Philosophical Matters: The Meaning of “Being at Home” Part 2
I briefly mentioned in a previous written entry on Integrating Horizons that my own private philosophical works have been spent thinking about the meaning of what it is “to be at home”. I was interested in the different ways we currently speak of our sense of being at home, how each affects the normative significance it has in terms of how things matter to me and how this matters to institutions and governments, indeed for thinking not only about major social global issues of the past, the present, and future, but also, perhaps more or less philosophically, our freedom as agents in creating a home for ourselves and for others.
As a second gear to the project, I also want to further explore how my own philosophical disposition in conceiving the human as a self-interpretive person, and an inherently a social one, critiques and gives us further insights into current ways of being at home and in the concepts we use to speak of being at home as something more than ethics or cultural identity but a sharing and a creating of life with another(s). In the coming months, my goal will be to unpack the philosophical concepts and intellectual tradition that will help me develop this conception of home further; how we create and share a life with others, how love, incredible moments, and connections — expressed in our sense of home — have been given and can be further expressed in our life, in our civilization and as responses to the social global issues we collectively share.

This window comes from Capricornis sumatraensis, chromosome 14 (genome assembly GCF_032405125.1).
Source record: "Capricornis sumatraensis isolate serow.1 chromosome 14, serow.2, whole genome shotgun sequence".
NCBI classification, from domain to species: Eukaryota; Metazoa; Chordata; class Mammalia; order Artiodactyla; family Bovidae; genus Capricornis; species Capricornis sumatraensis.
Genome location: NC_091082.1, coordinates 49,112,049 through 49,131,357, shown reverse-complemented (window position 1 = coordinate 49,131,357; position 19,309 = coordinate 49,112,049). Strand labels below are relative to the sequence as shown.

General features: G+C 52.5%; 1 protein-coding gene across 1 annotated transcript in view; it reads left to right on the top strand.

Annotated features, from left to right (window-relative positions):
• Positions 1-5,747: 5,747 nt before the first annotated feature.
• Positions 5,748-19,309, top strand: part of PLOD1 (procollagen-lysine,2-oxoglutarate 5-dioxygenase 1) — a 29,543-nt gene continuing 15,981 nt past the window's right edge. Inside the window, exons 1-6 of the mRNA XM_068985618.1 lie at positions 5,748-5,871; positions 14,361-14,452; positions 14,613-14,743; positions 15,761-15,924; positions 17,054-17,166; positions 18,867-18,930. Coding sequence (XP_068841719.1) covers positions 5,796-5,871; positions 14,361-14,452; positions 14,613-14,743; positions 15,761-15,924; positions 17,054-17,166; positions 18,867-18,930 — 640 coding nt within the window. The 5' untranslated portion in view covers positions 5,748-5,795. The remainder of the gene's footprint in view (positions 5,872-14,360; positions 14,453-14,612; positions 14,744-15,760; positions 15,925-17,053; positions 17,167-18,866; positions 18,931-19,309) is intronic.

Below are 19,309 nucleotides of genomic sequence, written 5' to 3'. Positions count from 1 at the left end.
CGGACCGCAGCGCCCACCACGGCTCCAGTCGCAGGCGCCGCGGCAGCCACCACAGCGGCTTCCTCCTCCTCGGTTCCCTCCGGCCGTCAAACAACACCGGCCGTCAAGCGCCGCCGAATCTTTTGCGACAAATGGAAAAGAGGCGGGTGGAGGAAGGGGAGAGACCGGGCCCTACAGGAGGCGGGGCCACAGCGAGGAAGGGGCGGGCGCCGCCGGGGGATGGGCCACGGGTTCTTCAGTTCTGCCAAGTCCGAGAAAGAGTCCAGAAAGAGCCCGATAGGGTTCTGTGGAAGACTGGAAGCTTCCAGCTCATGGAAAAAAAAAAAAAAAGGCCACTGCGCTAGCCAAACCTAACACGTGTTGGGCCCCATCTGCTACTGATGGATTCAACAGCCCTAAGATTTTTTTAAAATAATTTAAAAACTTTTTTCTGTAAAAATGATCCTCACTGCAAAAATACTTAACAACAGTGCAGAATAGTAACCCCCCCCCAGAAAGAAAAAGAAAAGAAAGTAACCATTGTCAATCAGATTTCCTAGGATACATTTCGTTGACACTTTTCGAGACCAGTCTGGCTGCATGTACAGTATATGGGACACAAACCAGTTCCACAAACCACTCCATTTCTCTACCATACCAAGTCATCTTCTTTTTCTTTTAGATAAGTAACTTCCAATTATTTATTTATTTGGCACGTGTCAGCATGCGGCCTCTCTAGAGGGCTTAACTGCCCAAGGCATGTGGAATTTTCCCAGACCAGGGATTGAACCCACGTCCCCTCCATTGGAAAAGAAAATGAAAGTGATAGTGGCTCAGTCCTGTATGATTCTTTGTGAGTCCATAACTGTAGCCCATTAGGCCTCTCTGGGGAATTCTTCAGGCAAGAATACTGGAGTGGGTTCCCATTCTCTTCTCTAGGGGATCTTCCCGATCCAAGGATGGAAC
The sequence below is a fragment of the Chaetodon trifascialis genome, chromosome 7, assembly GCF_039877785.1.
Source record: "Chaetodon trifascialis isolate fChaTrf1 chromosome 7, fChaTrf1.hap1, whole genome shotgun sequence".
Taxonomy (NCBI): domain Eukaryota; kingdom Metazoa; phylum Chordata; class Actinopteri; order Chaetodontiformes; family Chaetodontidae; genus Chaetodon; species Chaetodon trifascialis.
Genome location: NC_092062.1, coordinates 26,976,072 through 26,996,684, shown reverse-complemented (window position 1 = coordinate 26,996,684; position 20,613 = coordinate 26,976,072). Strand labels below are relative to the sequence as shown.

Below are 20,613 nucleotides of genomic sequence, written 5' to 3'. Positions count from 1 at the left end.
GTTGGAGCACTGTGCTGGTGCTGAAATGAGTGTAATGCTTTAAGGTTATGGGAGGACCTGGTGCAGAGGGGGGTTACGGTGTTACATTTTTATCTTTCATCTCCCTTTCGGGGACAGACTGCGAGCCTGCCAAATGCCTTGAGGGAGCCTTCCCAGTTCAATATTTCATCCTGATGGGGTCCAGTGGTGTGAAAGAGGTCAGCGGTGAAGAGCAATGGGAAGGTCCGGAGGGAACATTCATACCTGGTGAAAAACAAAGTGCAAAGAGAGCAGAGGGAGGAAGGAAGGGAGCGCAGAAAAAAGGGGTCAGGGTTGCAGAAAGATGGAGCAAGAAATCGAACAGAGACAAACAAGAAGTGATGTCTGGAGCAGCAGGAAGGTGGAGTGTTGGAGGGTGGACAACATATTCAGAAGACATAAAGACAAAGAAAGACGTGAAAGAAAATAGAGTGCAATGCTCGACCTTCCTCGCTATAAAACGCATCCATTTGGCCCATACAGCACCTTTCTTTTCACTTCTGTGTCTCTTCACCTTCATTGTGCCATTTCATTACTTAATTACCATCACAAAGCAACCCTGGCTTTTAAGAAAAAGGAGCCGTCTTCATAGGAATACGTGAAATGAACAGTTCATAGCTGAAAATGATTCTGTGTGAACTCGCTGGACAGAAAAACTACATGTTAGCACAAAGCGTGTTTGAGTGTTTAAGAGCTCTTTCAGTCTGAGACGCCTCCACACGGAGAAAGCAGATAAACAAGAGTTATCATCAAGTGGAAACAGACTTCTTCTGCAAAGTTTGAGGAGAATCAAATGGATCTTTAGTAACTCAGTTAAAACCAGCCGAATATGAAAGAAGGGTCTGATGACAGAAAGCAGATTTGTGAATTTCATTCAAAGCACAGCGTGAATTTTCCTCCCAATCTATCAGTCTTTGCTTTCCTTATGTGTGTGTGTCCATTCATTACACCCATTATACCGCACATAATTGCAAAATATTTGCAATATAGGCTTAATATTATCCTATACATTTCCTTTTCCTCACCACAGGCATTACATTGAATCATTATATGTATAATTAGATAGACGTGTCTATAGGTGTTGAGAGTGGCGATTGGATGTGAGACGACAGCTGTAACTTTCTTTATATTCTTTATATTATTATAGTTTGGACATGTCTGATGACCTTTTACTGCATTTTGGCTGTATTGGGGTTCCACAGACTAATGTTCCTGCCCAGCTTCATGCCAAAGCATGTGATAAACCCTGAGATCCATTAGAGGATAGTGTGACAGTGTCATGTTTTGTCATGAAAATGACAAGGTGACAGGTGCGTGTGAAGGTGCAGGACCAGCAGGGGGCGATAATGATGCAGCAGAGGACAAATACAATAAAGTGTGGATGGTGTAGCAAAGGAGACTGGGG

Written by Charles Dumais, Materials protected by copyright and related rights 2014-2015.